In Fort Lauderdale, seasonal high tides don’t just cover beaches — they drown roads.
Jason Liechty, an environmental projects coordinator with Broward County, describes a scene from earlier this week: waves crashing and ebbing over both lanes of State Road A1A. Part of the road collapsed after Hurricane Sandy’s infamous whiteheads eroded the beach, scooped out a seawall and even crushed ocean-side sidewalks so that, according to one reporter, they looked like toppled dominos. Two years later, construction crews are rebuilding and adding new barriers, but on Tuesday, nothing kept the relentless water out.
“It’s just a reminder that we can rebuild in a more resilient way, but the sea doesn’t care,” he says.
And it’s only one example of Southeast Florida’s battle with sea level rise. From Miami sewers that channel high-tide saltwater back into downtown intersections to Miami Beach buses that roll through water up to their doors, the region’s infrastructure is already straining — or in the case of A1A, collapsing — as the borders between land and ocean blur. Though seas have risen only about a foot since 1880, they’re projected to climb three to six feet by the century’s end.
For many southeastern communities, this frightening reality is a call to arms. On December 3rd, Broward County was among 16 municipalities to receive a Climate Action award from the White House. It’s one of four counties participating in the Southeast Florida Regional Climate Change Compact, a bipartisan organization to address the unique needs of what some call the country’s climate change ground zero. When Jennifer Jurado, director of the county’s environmental planning division, lists mitigation and adaption efforts, it’s difficult to keep up.
The region is working on complete streets programs, coordinating with other agencies on light rail and trolley projects and bike-shares, and investing in charging stations, she says. It’s also working on a Renewable Energy Action Plan and trying to streamline the process for installing rooftop solar.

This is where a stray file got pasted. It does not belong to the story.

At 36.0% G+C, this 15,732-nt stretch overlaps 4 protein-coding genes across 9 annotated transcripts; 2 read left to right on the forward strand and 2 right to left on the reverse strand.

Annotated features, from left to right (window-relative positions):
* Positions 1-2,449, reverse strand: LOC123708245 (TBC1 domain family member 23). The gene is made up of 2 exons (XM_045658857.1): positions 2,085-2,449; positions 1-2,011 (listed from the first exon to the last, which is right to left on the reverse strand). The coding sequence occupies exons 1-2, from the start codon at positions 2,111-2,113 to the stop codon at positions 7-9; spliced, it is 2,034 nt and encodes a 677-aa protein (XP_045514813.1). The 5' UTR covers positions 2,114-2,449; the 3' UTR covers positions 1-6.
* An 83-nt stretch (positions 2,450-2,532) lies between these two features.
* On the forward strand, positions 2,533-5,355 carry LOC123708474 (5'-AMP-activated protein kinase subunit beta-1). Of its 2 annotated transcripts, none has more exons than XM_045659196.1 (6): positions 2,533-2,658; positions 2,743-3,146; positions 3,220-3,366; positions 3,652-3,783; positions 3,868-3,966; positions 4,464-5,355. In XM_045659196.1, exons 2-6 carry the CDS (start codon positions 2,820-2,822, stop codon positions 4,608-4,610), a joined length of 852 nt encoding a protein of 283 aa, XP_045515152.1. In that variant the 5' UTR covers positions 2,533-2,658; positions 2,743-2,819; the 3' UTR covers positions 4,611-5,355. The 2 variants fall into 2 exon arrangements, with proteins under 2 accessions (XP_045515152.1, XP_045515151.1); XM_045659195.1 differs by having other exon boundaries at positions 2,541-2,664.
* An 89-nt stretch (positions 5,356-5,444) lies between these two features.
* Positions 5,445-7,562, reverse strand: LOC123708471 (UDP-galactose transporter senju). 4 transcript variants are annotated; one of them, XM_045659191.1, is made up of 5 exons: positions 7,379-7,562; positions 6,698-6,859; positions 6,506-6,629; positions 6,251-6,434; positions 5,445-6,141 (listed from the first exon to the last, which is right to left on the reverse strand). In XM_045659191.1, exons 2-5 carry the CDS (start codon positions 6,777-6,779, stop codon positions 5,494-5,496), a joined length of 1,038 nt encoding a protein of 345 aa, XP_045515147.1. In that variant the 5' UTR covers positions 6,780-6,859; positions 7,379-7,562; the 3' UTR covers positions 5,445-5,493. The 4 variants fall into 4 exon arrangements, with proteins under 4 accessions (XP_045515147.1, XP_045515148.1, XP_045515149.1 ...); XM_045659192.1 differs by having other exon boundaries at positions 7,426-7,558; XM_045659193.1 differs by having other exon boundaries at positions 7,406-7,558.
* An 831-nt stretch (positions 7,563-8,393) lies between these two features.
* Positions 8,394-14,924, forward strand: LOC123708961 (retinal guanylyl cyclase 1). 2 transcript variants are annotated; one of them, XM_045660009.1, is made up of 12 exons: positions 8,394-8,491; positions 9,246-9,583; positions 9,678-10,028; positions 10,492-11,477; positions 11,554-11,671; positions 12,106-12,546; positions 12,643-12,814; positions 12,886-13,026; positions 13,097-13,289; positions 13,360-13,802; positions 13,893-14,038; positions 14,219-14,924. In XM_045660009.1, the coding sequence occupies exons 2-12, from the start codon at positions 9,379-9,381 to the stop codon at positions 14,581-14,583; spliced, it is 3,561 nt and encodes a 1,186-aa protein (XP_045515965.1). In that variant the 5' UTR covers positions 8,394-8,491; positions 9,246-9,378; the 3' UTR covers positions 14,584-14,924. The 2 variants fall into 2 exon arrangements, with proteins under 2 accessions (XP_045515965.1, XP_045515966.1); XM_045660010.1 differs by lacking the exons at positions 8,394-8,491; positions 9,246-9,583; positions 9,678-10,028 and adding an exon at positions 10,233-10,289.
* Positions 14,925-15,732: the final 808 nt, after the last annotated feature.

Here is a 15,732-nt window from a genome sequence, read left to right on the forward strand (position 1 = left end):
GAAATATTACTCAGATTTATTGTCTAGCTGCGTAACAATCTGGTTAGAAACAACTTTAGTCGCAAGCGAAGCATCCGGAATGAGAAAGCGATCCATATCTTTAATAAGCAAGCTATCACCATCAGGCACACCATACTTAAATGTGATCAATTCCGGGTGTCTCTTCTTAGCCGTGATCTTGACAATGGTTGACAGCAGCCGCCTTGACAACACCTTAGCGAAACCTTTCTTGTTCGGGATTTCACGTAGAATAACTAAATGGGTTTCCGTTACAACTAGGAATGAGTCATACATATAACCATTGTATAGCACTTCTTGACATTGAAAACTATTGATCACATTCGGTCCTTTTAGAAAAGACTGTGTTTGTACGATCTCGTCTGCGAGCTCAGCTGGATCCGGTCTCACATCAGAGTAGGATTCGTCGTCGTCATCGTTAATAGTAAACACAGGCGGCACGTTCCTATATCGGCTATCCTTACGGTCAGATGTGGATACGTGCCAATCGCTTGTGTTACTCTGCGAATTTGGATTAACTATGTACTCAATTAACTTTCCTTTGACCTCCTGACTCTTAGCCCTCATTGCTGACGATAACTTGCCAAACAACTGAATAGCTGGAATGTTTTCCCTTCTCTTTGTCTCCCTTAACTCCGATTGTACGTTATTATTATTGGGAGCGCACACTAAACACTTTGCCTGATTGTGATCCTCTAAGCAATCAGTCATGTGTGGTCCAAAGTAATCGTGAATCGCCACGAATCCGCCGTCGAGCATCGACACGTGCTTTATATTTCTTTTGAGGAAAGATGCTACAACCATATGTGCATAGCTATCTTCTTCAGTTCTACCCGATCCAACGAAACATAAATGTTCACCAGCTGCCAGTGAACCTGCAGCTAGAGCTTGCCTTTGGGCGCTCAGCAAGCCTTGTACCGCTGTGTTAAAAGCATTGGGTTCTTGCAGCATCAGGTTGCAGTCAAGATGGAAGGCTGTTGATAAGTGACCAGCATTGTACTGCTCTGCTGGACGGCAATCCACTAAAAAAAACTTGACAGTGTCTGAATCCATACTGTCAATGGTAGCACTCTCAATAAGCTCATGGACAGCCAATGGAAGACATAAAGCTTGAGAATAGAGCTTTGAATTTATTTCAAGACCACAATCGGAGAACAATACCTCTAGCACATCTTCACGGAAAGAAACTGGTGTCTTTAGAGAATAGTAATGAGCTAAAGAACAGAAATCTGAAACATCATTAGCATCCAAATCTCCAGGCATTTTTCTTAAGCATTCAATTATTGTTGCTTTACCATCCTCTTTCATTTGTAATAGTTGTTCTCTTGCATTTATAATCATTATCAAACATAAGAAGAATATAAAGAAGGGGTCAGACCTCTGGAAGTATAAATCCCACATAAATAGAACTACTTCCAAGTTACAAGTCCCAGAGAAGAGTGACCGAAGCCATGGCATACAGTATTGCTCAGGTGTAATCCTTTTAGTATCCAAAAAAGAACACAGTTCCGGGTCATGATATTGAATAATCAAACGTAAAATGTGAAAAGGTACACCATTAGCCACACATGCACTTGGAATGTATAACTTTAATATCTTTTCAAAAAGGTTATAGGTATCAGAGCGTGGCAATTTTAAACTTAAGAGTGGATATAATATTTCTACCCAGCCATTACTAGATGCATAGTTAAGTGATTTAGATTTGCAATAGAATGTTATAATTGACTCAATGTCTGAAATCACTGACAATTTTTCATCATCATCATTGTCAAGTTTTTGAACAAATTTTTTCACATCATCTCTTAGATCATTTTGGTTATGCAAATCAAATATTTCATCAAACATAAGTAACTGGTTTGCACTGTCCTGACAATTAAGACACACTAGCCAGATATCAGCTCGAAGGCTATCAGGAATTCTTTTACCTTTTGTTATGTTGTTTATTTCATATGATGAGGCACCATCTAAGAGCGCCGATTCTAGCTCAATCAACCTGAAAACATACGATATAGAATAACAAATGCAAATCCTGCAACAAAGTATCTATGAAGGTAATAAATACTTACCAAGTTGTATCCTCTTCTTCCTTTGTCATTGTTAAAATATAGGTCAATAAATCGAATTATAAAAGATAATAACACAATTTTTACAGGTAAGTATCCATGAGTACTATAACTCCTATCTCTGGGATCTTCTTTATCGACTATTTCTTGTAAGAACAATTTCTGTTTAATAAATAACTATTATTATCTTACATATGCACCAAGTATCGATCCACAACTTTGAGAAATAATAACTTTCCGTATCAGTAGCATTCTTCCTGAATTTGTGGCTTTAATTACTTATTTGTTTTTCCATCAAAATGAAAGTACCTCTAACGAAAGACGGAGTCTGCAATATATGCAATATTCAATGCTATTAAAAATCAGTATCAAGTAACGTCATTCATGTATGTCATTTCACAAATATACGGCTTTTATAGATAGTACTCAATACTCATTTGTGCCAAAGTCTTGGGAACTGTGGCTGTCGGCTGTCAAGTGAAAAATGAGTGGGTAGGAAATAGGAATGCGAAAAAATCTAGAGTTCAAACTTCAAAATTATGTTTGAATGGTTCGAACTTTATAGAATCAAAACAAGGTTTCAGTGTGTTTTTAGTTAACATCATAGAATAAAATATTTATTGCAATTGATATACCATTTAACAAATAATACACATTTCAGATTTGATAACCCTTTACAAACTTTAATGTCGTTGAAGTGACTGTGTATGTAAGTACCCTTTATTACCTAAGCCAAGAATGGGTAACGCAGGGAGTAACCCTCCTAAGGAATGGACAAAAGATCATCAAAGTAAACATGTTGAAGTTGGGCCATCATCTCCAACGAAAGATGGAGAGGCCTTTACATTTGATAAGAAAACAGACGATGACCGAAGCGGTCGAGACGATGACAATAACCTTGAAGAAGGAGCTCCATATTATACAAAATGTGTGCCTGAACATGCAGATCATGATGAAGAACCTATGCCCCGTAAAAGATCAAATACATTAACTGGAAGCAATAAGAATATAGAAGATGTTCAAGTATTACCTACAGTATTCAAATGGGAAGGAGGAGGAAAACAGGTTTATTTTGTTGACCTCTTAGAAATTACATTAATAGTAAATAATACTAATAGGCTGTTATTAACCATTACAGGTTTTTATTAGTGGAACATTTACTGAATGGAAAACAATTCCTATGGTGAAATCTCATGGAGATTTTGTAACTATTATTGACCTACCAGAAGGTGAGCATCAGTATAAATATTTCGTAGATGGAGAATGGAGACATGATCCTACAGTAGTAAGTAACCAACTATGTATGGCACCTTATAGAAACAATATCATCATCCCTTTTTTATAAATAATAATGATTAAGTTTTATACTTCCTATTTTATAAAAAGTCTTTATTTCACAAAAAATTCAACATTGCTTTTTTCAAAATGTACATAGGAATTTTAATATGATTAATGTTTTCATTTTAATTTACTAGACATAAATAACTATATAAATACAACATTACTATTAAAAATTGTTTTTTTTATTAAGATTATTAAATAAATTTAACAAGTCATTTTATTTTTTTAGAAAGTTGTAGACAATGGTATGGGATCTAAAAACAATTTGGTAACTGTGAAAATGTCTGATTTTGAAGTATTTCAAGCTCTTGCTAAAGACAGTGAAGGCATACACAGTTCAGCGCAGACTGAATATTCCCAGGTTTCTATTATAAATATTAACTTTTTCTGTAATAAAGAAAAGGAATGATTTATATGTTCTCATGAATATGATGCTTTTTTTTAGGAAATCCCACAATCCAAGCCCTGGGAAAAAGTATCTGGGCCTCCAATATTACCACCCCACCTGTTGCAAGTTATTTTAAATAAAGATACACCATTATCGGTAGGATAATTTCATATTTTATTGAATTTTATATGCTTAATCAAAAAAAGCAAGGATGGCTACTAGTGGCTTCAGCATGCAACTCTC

But like the other counties in the Compact — Miami-Dade, Monroe and Palm Beach — Broward is faced with a Tea Party governor and state (and national-level) politicians in an infamous state of climate denial. Which means that, when it comes to both policies and funding, the region’s crisis-mode is not mirrored by Tallahassee. The two regions’ parallel worlds came into sharp focus in October, when a group of South Miami officials passed a resolution urging southern Florida to secede.
Broward County officials haven’t done anything that drastic, but a number of state-level moves could threaten, or at least slow, their green infrastructure streak. In late November, Florida’s regulating PUC voted to slash state energy goals and end solar rebate programs by 2015’s end, a move the Tampa Bay Times claims gave “investor-owned utilities virtually everything they wanted.”
Jurado says that when it comes to solar, she is “nervous about the potential loss of any tools, incentives or provisions.” However, she points to a number of regional efforts and federal grants that allow the county to move forward regardless. Broward was included in a Department of Energy Go Solar grant in the amount of $1.6 million. The county commission also offers financing through a PACE (Property Assessed Clean Energy) Program, which is basically a loan for solar installations and green retrofits that can be paid back through an owner’s property taxes.
The counties are also considering building a reservoir to capture stormwater. As Governing recently reported, it would reduce flooding when severe storms drop as much as 22 inches of rain in a single day by capturing the water, rather than allowing it to rush and pool on the already swelling coastline.
But that project would cost around $150 million, a potentially difficult sell to state or even federal funders not living with the seasonal reality of flooded streets. However, Jurado says the project is relevant beyond southeastern Florida because stormwater could offset supplies for the rest of the state, and also reduce the energy needed for treating reclaimed or brackish sources.
And while the state’s political climate may be difficult, the literal climate has bonded municipal agencies and allowed them to accomplish a lot. The voluntary compact by four counties occurred in 2010, when Jurado says they weren’t even seeing much federal action on adaption and mitigation. With inter-regional water, power and transportation networks and, then, a host of individual county task forces and action plans, she adds that regional coordination just made sense.
“I’d say that the drive for local investment was prompted by the absense of those actions” at the state and federal level, she says.
Liechty adds that a lot is happening on the regional level with infrastructure, because locally, there’s a sense of urgency.
“It’s not a partisan issue here,” he says, of climate change and the need to address it. With the flooded Fort Lauderdale road as case in-point, he says: “We see it, it’s here, it’s already happening.”
The Works is made possible with the support of the Surdna Foundation.
Rachel Dovey is an award-winning freelance writer and former USC Annenberg fellow living at the northern tip of California’s Bay Area. She writes about infrastructure, water and climate change and has been published by Bust, Wired, Paste, SF Weekly, the East Bay Express and the North Bay Bohemian